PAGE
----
The priest was weary. Three days and nights this had continued with little respite. The room held an all pervasive stench, and the dark glimmer in the girl’s eyes haunted him even when her eyelids were shut.
Crash! Old furniture and plain was not sturdy enough for a room of exorcism, but he knew he must make do. The mirror fell even as she looked up briefly to complain of little liking what she saw if she looked into it. Just as though she was holding a wholly unremarkable conversation for a moment with a friend. And then it fell, crashed to the ground. As though at her command.
But it was not her command.
Something else was in charge here, of this space, this cloying light, this wretched child.
He labored on, reciting the verses and nodding slightly to his helper who returned voice for voice as required. The peaceful drone of their voices was deceptive now as she remained unusually, preternaturally silent. She lay on the bed, twitching on occasion, otherwise eerily still.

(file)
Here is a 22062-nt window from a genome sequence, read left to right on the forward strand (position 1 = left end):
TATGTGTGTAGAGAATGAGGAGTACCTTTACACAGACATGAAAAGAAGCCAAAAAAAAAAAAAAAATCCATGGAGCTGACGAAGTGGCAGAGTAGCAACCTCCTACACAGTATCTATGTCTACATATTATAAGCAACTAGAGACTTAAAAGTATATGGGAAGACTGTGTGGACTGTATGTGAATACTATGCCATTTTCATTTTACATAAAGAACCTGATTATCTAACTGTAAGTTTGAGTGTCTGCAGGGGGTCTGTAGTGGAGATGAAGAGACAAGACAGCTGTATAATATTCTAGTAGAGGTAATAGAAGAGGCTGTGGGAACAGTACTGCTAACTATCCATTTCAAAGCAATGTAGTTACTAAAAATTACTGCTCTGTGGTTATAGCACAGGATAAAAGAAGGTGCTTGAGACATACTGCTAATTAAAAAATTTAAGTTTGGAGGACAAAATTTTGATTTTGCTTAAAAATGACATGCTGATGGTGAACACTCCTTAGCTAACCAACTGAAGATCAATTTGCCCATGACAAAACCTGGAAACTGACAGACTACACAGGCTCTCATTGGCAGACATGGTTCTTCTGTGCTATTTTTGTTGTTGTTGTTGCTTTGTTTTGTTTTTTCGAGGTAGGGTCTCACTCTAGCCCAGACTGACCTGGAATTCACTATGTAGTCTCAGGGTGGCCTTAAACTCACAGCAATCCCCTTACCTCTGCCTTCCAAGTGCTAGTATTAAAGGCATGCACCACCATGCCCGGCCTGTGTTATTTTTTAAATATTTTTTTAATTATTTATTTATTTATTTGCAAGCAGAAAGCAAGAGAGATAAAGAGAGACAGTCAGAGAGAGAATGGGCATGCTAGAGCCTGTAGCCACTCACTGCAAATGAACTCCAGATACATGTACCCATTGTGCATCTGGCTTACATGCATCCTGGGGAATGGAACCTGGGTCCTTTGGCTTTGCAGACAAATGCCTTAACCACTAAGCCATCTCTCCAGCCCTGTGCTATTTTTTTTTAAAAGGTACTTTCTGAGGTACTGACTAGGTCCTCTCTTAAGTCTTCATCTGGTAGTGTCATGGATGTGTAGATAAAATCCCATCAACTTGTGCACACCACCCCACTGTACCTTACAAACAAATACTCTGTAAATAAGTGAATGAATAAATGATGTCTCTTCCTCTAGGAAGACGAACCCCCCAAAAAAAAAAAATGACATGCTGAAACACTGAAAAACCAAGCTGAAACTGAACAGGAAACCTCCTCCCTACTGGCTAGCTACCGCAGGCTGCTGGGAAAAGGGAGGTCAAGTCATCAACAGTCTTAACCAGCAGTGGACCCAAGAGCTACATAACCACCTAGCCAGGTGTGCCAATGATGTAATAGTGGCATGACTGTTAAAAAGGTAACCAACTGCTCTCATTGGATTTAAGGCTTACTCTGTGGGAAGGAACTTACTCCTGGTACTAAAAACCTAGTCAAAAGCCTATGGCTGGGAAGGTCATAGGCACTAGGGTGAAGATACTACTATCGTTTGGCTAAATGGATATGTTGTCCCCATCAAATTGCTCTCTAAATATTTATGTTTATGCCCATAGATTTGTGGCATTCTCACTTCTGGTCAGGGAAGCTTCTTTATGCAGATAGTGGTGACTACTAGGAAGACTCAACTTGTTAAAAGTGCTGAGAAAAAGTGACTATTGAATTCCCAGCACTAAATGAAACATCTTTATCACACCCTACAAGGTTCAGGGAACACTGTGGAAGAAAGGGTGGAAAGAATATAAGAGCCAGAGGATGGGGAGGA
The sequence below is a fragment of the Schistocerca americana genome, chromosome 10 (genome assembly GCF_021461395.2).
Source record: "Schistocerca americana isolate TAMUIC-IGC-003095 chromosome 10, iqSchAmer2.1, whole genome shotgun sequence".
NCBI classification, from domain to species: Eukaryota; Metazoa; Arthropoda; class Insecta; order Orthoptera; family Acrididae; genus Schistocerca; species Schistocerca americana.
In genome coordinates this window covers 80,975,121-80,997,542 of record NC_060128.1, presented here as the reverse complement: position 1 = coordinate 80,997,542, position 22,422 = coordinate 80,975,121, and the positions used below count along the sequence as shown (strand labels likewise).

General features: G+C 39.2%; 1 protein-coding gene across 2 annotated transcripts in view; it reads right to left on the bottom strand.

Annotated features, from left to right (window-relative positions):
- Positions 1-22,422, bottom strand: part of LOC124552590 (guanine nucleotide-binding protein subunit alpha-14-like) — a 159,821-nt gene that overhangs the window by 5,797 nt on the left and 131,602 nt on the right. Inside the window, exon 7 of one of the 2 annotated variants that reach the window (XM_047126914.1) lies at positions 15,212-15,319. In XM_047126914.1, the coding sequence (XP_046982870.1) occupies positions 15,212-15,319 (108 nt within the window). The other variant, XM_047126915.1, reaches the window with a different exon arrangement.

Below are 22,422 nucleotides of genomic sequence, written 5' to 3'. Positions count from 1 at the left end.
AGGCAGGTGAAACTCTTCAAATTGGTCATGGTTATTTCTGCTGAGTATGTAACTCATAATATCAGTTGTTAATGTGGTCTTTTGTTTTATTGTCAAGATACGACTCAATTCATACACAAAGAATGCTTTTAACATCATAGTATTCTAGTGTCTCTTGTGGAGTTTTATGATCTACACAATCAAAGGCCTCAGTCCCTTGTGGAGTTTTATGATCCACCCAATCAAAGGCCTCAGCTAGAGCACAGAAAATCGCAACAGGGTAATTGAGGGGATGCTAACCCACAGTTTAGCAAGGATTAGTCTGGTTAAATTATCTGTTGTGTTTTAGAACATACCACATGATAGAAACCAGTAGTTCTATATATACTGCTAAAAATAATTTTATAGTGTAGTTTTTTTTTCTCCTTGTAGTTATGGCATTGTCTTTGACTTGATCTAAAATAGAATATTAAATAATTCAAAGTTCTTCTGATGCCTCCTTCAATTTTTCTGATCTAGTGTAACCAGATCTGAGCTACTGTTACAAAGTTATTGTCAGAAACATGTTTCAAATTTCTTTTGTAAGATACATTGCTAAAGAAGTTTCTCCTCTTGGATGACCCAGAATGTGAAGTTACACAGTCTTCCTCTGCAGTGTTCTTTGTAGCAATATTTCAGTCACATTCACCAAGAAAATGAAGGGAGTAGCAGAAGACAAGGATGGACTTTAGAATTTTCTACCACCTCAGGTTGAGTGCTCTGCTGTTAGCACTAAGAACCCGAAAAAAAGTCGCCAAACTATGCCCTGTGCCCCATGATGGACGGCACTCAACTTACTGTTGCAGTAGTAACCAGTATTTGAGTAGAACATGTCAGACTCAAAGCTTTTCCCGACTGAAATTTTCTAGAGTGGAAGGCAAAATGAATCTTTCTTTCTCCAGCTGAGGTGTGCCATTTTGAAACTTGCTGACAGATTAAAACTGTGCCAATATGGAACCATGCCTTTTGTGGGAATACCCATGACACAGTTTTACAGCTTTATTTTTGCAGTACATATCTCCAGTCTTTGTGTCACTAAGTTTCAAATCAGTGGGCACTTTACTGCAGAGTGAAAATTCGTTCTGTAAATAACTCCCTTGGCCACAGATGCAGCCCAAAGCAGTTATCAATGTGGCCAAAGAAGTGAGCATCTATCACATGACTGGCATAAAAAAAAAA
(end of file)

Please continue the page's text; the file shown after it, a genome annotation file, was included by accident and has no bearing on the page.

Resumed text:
Her father watched on, helpless. He had not been a religious man and would never have believed in any of this had he not witnessed this now with his own eys.
But perhaps that is it, he thought, I would never have witnessed it if I was a religious man. This darkness would never have been able to enter this house, or enter my child.
He looked at the priest, superstitious and believing he would agree if he could read his thoughts. But the priest did not return the gaze, for his attention lay with the girl.
Then she began to rise, to levitate, to float up above her bed. It almost looked beautiful, like an angel ascending to heaven
But there was nothing angelic, nothing beautiful, here.
The recitation continued as she floated and the priest knew there were many hours till dawn, and still more, still many more, before she would be free.
(c) Helen M Valentina 2016